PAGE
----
“Artificial Intelligence” (AI) is certainly experiencing the shiny object spotlight in 2023. In all industries, the “what if’s” around the use of AI range from massive upsides in efficiency to looming downsides of impending elimination of entire teams. At the DHC Group, our goal to help shape the future of digital health means we focus on upcoming challenges and industry advancements, and provide insights to help prepare decision makers for the evolving digital health landscape. This summer, we started a research series on Current and Future AI Trends in Healthcare, where we surveyed over 150 physicians, and conducted both qualitative and quantitative research with pharma industry members from 20 different companies.

Here are 4 key takeaways from our research:

Physicians Are Already Bought In On (And Using) AI

Fielded on the Sermo network, our survey of 150+ physicians showed that 80% of physicians are using AI now – 45% use it both professionally and personally. Another 32% dabble in it in their personal lives only. We asked them to describe how they are using AI in their own words, and the results were inspiring. It’s clear that the role of AI in healthcare has the potential to make a significant difference in patient health outcomes, with the right guardrails (more on that later). Responses to the question “what are some examples of how you have used AI“ included: “to provide more comprehensive differential diagnoses as well as more thorough medical evaluations”, “to help write a short summary of information about conditions”, “to assist with remote consultations, allowing clinicians to provide medical advice and treatment to patients regardless of their location. This can help to reduce the burden of travel on clinicians and increase access to care for patients”, “[to write] letters of necessity for coverage, medication needs and side effects for patients.” 

Pharma Adoption is Slower and More Complex

We surveyed experts from 20 companies within the pharmaceutical industry. The respondents represented a diverse set of stakeholders from pharma companies, agencies, tech companies, and publishers. They overwhelmingly agreed, while there is plenty of opportunity on the horizon, pharma is not significantly using generative AI now. This should be encouraging to marketers out there who are still seeking to understand the role of AI – you don’t have to have it figured out yet.  50% of the experts we surveyed are confident that AI will have a significant impact on the fundamentals of both consumer and HCP marketing in the future, but the industry isn’t there yet. eHealthcare Solutions Founder and CEO, R.J. Lewis, was future looking: “We are moving into a realm where AI could be used to not just analyze and predict the next best engagement/action NBE/A, but also to write emails and ad copy, create appropriate and relevant images for campaigns, and orchestrate its own recommendations on who is to receive what, and when in each channel. Elements of this are happening today but expect the human involvement to decrease as AI picks up more of the workload. Layering in Rx and claims data as well as a deep data set of physicians’ online behaviors will also empower AI to conduct predictive risk analysis to pre-empt and avoid brand switching, move customers from trial to usage, etc.”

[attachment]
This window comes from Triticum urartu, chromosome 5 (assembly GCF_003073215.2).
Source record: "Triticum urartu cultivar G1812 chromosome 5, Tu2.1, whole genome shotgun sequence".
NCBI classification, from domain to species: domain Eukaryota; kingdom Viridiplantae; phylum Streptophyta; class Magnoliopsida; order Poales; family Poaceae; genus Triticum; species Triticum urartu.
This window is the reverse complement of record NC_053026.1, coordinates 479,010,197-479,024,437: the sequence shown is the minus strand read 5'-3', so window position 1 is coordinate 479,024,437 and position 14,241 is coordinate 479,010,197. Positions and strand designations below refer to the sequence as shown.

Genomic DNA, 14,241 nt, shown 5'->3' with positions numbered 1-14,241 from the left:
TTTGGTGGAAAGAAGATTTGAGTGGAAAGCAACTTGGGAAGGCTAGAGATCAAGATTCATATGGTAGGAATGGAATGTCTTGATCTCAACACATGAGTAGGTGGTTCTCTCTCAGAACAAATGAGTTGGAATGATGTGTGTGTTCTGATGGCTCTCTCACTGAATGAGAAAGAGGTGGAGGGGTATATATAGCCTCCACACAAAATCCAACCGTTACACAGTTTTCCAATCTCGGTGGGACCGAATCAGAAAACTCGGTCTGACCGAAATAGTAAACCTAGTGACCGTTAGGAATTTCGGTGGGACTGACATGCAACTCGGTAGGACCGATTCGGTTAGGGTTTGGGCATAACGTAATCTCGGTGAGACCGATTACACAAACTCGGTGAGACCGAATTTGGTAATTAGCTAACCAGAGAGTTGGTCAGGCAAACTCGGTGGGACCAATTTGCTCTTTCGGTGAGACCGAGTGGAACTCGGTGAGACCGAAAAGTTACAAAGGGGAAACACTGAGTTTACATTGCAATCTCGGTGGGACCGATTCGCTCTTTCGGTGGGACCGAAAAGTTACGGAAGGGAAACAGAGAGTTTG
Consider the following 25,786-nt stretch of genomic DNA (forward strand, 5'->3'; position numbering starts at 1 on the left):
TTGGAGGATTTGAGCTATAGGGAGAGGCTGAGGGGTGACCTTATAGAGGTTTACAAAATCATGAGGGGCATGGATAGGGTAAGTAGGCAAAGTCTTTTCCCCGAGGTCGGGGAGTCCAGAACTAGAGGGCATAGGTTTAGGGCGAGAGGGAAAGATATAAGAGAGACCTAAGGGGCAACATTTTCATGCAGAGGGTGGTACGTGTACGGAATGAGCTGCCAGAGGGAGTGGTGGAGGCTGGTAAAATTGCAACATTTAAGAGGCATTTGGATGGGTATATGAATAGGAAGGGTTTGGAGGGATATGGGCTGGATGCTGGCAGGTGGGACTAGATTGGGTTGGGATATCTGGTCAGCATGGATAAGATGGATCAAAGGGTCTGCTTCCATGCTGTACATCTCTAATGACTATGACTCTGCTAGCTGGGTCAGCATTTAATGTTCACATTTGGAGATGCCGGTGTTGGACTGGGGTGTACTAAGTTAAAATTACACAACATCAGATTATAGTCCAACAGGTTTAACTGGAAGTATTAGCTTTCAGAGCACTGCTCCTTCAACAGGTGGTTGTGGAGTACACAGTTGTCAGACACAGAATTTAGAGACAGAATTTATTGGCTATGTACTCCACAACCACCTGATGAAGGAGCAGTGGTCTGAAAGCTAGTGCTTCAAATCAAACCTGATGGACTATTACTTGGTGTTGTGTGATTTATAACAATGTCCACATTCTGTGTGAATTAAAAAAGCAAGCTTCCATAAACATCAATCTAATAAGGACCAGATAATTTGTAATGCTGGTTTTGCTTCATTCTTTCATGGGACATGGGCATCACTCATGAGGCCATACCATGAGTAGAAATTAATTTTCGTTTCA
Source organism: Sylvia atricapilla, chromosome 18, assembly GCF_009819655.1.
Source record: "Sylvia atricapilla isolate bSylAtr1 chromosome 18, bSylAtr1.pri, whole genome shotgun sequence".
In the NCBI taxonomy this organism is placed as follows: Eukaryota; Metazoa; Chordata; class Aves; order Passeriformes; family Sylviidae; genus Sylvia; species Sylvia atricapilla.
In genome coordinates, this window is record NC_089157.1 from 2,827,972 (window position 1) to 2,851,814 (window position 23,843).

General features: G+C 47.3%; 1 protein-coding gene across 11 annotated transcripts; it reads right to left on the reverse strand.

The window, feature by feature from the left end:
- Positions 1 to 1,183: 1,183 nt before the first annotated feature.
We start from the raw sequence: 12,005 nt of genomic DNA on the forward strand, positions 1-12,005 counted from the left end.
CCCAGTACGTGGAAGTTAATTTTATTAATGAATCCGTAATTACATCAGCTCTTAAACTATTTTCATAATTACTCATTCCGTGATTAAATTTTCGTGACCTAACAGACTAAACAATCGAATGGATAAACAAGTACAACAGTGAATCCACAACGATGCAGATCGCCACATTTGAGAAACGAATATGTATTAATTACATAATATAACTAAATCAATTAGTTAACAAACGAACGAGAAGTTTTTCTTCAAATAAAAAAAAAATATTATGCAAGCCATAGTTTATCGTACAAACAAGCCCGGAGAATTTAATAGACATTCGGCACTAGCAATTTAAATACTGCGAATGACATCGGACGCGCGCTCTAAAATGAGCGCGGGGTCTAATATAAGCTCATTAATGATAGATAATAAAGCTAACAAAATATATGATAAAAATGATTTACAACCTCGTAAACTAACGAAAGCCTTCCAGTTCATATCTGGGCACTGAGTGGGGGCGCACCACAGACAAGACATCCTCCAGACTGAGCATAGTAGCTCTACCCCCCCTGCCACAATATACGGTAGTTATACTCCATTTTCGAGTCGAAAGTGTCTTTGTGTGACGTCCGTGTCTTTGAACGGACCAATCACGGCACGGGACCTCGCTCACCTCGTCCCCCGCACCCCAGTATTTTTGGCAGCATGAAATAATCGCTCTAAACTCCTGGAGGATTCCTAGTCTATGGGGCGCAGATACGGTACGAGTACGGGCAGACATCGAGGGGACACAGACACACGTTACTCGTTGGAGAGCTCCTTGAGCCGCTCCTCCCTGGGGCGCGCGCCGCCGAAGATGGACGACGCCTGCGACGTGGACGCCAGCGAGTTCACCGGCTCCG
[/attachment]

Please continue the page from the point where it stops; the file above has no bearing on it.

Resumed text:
Everyone Agrees AI Needs Guardrails

Conversations about AI always turn quickly to the risks. So in both research efforts, we gave the participants a chance to share their perspectives on the potential downsides of expanding the role of AI in healthcare. From the HCP perspective, the major areas of concern are: Ethics and Legal Responsibility, Data Quality and Accuracy, Job Displacement, Training and Implementation, Impact of Patient Care, Bias and Misuse, and Dependency and Overreliance. When we asked the pharma experts about their concerns, it should not be surprising that Regulatory topped the list. Three other survey response options tied for 2nd: Data Privacy and Security, and Ethical Concerns, and Bias & Fairness. We gave respondents a chance to explain in more detail, and Ashley Pippin (former Director at Novartis Global Biome) elaborated, “Solving how to report AEs or the privacy issue. It needs to be solved instead of just saying ‘no, it won’t work.’” Mark Pappas, SVP of Growth and Innovation at CMI Media Group highlighted a concern when he shared, “Trust. How patients will feel if they know the content was generated leveraging AI instead of having that human touch patients crave when dealing with a life-altering condition.”

The Potential Upside for Patients is Worth Figuring It Out

We have already established that physicians are further down the AI adoption path, and it might be because they have already seen the results. 65% agreed that AI has had a net positive impact on the practice of medicine to date. And even more exciting, over 55% of HCPs surveyed predict that AI will have a significant positive effect on patient care over the next 5 years. Meanwhile, 95% of the pharma experts agreed that AI will have an impact on patient support programs. R.J. Lewis (eHealthcare Solutions) explained, “AI can be used to personalize information to patients by predictively understanding where each patient is on their journey and surfacing the most relevant and timely information for them at their stage. It can also be used to personalize copy (reading levels) and imagery (relatability) for each patient.  Delivering such content experiences in as timely touches based on a predictive analysis of their needs.”

Read the complete POV AI Trends on Current and Future Healthcare (Parts One and Two) here.